How Epsom Golf Club increased its junior section from 26 to 108

Tania Longmire
By Tania Longmire October 18, 2011 13:51

How Epsom Golf Club increased its junior section from 26 to 108

According to research group SPORTS MARKETING SURVEYS INC, the average age of the English golf club member is rising. Clubs face a stark choice – get more youngsters in, or face a lingering decline.

“For a club to continue to be healthy long term, it must encourage younger players,” said Richard Flint from the English Golf Union’s (EGU).

“Today’s juniors are the future full fee-paying members of the club. Of course, for that to happen the club also has to retain them as they move into full membership; that’s one of the hardest challenges.”

Flint is enouraged that clubs are showing increasing interest in promoting youth golf. But with so many options open to kids today, just how do you make the golf club their preferred choice?

Epsom Golf Club, Surrey is a good place to find some answers. In 2001 it had 26 junior members and a club member average age of 65. By 2006 it had 108 juniors; and the average age had plummeted to 50.

“Back in 2001 a group of us decided that unless we did something to encourage young children, our club was heading for serious trouble,” said spokesman David Franklin. “The club hatched a plan which involved working closely with a local authority leisure developer. Six of our members qualified as junior leaders through the Golf Foundation, and we went into schools with Tri-Golf, a Golf Foundation initiative that enables young kids to experience the game.

“From here, we set up Golf Foundation ‘Passport to Golf’ classes – five one-hour lessons with the pro. We advertised those in the local press, and with the help of the leisure developer, local schools were notified. Notices even went up in libraries and town halls. People started ringing up. All told, we got 200 kids to those sessions. That encouraged others to come and be involved. Some joined, and membership started to increase.”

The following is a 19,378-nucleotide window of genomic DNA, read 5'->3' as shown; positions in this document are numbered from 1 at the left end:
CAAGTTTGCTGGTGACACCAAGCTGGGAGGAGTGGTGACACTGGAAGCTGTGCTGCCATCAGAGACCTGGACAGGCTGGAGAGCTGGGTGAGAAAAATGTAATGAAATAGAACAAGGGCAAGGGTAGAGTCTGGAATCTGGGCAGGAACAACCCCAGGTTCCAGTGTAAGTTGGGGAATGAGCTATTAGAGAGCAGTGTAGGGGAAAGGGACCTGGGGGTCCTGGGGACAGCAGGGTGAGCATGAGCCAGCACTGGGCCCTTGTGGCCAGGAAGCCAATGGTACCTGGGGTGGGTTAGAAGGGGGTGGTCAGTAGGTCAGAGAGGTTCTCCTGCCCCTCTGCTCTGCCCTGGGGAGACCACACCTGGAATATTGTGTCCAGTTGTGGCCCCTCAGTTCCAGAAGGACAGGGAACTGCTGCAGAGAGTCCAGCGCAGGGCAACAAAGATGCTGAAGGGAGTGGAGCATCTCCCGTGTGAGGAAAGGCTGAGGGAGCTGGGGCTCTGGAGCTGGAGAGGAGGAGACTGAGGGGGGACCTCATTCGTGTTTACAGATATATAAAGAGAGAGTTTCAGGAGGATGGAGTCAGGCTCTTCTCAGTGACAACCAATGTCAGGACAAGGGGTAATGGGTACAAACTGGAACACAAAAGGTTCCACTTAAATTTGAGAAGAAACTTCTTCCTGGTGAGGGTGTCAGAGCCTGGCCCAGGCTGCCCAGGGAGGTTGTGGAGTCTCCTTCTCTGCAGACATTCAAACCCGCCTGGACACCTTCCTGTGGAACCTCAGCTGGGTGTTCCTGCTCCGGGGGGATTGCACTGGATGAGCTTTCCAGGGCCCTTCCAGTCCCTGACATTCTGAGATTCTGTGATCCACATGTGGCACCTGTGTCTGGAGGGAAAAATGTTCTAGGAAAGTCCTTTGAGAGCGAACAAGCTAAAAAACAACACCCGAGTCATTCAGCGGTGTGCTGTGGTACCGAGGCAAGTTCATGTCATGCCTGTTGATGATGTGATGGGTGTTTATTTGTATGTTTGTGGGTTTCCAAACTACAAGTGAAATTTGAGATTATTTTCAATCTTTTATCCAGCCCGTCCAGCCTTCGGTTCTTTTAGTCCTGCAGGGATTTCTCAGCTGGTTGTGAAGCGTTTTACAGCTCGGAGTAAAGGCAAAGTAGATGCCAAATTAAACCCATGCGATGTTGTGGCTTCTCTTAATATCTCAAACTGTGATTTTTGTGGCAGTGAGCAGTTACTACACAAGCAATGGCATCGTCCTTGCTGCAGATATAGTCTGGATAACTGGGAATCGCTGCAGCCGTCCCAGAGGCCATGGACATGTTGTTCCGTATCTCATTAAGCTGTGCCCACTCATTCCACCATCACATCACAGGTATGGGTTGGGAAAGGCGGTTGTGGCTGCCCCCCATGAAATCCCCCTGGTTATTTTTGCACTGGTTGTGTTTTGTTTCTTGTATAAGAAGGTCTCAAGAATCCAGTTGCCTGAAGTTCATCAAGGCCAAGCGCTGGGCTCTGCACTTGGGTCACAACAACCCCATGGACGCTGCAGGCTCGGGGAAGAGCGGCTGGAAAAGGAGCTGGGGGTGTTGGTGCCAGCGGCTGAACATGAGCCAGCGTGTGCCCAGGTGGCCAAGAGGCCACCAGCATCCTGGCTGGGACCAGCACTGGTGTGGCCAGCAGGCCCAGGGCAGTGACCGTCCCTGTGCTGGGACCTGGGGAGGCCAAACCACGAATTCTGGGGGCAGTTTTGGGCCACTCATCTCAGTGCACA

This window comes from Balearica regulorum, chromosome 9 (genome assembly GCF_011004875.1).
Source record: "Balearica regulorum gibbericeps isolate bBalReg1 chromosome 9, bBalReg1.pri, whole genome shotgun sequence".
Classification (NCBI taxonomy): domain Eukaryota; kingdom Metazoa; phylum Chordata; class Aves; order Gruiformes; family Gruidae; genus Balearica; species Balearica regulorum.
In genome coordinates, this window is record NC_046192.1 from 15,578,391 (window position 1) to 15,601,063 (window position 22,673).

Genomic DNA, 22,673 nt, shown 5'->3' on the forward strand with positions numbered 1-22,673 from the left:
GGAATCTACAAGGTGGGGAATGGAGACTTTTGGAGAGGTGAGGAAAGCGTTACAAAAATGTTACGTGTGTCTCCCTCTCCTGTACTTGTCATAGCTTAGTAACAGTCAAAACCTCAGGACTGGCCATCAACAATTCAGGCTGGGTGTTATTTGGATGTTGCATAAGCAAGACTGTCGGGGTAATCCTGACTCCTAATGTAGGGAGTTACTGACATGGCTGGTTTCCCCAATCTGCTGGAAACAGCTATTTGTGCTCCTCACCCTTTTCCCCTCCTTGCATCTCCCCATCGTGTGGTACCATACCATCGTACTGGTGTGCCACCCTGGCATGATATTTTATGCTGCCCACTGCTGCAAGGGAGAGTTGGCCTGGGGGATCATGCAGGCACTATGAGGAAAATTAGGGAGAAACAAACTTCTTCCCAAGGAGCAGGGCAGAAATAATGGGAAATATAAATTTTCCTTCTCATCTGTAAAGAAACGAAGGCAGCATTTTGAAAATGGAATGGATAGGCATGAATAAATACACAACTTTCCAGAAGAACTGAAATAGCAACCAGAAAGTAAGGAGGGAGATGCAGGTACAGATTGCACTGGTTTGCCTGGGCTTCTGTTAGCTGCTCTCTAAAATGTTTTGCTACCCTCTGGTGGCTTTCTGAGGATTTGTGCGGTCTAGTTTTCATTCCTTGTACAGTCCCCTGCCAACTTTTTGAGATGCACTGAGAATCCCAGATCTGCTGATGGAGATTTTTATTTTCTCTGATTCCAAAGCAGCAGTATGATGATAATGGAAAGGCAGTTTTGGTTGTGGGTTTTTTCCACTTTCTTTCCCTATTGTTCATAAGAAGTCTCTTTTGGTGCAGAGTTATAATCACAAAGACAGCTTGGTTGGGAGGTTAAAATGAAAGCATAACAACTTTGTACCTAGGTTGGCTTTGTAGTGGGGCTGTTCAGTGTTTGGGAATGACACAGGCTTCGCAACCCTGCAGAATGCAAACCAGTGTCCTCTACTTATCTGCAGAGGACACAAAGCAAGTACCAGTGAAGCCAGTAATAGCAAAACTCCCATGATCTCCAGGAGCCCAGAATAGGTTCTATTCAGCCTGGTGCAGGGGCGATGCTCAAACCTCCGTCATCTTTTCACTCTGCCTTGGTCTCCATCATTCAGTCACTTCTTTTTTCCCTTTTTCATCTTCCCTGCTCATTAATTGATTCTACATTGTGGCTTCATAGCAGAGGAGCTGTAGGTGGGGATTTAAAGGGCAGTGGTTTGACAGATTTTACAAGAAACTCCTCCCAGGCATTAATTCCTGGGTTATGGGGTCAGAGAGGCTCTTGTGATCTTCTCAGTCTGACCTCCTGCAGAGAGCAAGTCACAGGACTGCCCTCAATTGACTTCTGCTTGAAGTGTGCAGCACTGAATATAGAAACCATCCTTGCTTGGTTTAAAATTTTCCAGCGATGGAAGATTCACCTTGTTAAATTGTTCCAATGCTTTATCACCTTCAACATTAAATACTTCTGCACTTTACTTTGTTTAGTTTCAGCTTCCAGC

The sudden influx of juniors led to the club setting up a junior committee, with various members helping with specific tasks.

Within five years there were no fewer than 14 volunteer members helping the junior section, with seven on that junior committee and seven other qualified junior leaders.

“Underpinning everything is the collective will of the club to get behind the juniors,” said the spokesman. “That has to be the starting point. Epsom is a private members’ club but has an extremely friendly environment.”

He believes there are several further factors integral to the club’s success:

• Make the juniors feel part of the club.

“Kids here are encouraged to take part in the club’s affairs. They get a handbook, bi-monthly newsletters and noticeboards which keep them informed. They’re not treated differently.”

• Have fun nights

“Every so often we’ll have an evening chipping and putting competition open to all the junior members. Their parents turn up too. Afterwards they all go indoors, have something to eat and meet all the club officials – which helps to make them feel part of the club.”

• Run plenty of competitions

“Kids love competitive stuff. We have two competitions every month, together with junior roll-ups on Tuesday evenings and Sunday afternoons. Girls can play in all ladies’ competitions while boys with a 15 handicap or better can play in the men’s.”

• Stage social occasions

“At Easter, summer and Christmas we have a big competition in the morning followed by lunch, and everyone wins a prize.”

• Relax the dress code

“But we do not allow them to slop around in flip flops and jeans. The whole approach is structured, yet friendly.”

These measures, together with free coaching, earned Epsom GC GolfMark accreditation – which recognises a club as having junior-friendly facilities.

The mark is more than just a badge; its award gives a club the opportunity to receive extra funding through local authorities.

 

Tania Longmire
By Tania Longmire October 18, 2011 13:51
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1 Comment

  1. Andrew Lee November 27, 14:38

    A great article. My local club is exactly as Epsom in 2001, average age 65. I and my two children (11 yrs) are members of our local golf club. Unfortunately there have been no junior competions since membership declined in 2008. I ask the Council they say its a “cyclical thing”. Which is of course rubbish – they are just unwilling to tackle the issue – key players have been around for too long. Your article sums in up nicely. There needs to be political will for things to happen this is not the case with my local club. This year i will change membership to another club with an active junior section. However I will highlight what was done at Epsom at up coming AGM and challenge Council to act!

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